A popular corollary is to throw out the food you buy. Or give it to a rich person to throw out.

      I thought of an enhancement I’m patenting – throw it out at the market before you waste a bunch of time checking out!

  16. saurabh

    I submit that property constructs (e.g. land titles) that incorrectly apportion the gains of productivity are to blame. To use your own example, where 50 farmers become wealthy, and the others criminals/cops – 50 farmers did not become more productive, 100 did. If half of them have walked away with the other half’s gains, this alone is to blame for the resulting strife.

    How we apportion productivity gain is a moral choice enshrined in our property constructs. If we are unhappy with the outcome it behooves us to change the instruments.

    1. justanotherprogressive

      You have a point. Capitalism couldn’t exist without someone claiming “private ownership” of things that actually belong to us all, like land…..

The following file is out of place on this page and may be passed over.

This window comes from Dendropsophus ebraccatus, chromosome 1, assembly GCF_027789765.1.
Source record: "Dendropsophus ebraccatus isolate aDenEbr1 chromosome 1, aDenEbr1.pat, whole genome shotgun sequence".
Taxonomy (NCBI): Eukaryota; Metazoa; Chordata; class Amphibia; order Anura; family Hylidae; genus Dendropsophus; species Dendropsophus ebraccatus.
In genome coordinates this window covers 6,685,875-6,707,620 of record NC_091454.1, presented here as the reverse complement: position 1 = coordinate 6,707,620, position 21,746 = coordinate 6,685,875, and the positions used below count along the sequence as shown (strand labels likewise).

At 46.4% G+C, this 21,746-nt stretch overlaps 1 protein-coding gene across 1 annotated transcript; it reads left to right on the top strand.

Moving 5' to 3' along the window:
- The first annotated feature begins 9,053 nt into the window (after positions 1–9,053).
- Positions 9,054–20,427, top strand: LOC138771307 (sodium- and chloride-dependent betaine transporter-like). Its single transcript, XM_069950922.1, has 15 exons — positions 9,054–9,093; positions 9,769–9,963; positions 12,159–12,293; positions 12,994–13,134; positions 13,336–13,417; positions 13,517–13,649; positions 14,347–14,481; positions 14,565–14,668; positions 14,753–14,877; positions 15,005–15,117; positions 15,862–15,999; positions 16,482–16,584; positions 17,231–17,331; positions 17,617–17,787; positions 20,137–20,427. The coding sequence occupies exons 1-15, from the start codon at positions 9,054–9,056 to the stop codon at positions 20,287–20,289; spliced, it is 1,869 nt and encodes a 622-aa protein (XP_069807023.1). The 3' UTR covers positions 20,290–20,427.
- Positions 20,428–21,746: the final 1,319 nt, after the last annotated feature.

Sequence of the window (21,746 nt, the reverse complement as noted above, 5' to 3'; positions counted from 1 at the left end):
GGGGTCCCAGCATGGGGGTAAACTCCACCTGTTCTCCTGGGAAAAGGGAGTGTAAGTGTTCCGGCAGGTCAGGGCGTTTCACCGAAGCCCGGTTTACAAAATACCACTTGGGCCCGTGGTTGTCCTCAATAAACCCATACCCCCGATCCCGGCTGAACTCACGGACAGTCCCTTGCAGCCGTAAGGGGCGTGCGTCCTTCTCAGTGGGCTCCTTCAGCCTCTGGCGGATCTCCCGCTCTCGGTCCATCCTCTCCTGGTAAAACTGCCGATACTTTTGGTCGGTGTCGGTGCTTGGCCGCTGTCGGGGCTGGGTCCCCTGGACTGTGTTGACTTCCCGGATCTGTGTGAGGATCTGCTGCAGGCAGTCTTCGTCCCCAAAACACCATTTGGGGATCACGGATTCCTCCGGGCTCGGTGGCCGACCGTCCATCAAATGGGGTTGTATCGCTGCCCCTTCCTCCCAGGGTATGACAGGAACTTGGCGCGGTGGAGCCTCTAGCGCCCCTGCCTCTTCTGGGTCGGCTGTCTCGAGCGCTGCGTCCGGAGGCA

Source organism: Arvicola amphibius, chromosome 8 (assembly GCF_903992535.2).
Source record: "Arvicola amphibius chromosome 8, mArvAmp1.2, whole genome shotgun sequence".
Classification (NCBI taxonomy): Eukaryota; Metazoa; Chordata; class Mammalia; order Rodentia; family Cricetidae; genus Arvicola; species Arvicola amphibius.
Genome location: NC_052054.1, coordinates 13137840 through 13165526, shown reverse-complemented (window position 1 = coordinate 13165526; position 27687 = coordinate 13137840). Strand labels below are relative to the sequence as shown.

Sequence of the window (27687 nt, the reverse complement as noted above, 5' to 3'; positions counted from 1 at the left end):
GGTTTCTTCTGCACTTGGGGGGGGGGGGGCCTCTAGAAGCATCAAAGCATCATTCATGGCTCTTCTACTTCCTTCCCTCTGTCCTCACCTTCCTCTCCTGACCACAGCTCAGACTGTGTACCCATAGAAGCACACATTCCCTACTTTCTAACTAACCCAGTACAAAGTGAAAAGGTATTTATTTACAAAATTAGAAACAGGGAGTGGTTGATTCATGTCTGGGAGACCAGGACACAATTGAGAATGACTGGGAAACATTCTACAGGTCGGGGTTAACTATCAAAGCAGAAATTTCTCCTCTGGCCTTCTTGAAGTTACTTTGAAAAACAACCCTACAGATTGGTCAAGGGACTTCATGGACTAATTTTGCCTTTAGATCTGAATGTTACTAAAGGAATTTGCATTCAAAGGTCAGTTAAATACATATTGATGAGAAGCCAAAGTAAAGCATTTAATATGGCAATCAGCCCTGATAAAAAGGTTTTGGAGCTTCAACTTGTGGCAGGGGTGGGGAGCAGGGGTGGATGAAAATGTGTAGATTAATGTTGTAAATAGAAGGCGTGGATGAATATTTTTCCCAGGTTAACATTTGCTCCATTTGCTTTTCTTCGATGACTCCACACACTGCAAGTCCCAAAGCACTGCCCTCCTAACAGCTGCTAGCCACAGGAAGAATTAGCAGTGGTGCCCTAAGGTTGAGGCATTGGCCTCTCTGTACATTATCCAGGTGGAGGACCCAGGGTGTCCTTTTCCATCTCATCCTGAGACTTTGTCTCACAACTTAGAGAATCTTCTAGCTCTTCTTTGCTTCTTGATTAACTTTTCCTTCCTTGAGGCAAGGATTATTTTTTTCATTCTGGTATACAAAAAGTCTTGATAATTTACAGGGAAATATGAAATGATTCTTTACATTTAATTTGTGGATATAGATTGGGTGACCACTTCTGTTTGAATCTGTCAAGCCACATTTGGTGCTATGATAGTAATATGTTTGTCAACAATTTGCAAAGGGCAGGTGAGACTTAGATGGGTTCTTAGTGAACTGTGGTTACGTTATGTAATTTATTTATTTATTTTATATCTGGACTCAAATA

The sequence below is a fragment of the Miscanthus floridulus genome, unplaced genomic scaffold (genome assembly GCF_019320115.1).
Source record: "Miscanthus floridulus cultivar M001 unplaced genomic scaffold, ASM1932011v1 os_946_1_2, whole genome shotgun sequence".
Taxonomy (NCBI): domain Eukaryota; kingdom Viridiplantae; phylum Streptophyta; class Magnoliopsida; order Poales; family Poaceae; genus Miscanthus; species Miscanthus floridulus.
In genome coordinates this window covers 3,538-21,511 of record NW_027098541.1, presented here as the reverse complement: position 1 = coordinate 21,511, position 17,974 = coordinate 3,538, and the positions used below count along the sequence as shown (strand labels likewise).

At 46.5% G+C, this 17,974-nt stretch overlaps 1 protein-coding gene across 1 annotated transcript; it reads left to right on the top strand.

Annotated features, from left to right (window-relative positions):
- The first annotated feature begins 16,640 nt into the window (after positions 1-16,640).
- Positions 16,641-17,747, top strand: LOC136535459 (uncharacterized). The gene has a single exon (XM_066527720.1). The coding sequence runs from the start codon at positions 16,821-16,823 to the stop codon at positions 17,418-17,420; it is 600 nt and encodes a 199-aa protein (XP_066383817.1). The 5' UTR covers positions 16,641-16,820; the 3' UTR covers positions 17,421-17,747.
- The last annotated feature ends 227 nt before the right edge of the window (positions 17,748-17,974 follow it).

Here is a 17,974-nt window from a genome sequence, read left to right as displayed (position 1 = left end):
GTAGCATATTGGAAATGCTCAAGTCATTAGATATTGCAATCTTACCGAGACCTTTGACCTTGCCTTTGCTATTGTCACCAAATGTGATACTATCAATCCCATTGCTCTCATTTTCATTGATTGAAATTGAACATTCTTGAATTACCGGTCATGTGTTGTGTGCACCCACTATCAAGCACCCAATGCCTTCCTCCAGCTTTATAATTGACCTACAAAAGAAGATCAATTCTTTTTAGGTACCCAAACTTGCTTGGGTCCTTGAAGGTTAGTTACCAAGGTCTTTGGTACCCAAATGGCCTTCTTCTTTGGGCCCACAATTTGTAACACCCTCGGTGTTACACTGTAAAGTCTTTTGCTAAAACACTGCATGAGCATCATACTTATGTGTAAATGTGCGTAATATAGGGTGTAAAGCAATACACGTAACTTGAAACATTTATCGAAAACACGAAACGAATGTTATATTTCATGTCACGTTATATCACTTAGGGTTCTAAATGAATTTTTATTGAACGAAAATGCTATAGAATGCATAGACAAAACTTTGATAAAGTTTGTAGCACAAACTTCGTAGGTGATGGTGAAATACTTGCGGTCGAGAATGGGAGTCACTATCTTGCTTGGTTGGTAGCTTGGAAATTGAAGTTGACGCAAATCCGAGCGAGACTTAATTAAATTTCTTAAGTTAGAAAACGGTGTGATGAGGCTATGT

17. ArkansasAngie

    I like utopia as much as anybody. I cringe when I think of somebody defining it.

    It’s one thing to be self-actualized and another to be a freaking fascist

  18. nihil obstetg

    The growth of “zero-sum” activities may, however, be even more important.

    Yes, they become important as social control. Servants, police, advertising managers, all important to maintain hierarchy and to supervise people’s time.

  19. Nicholas Alanis

    You bring up a very insightful analysis. From looking at the CIA World Factbook most of the advanced economies in the world have the services sector contributing a significant proportion to GDP. The US services sector represented 79.5% in 2016. Is it possible that a correlation may exist between the growth of zero-sum activities and the services sector in advanced economies?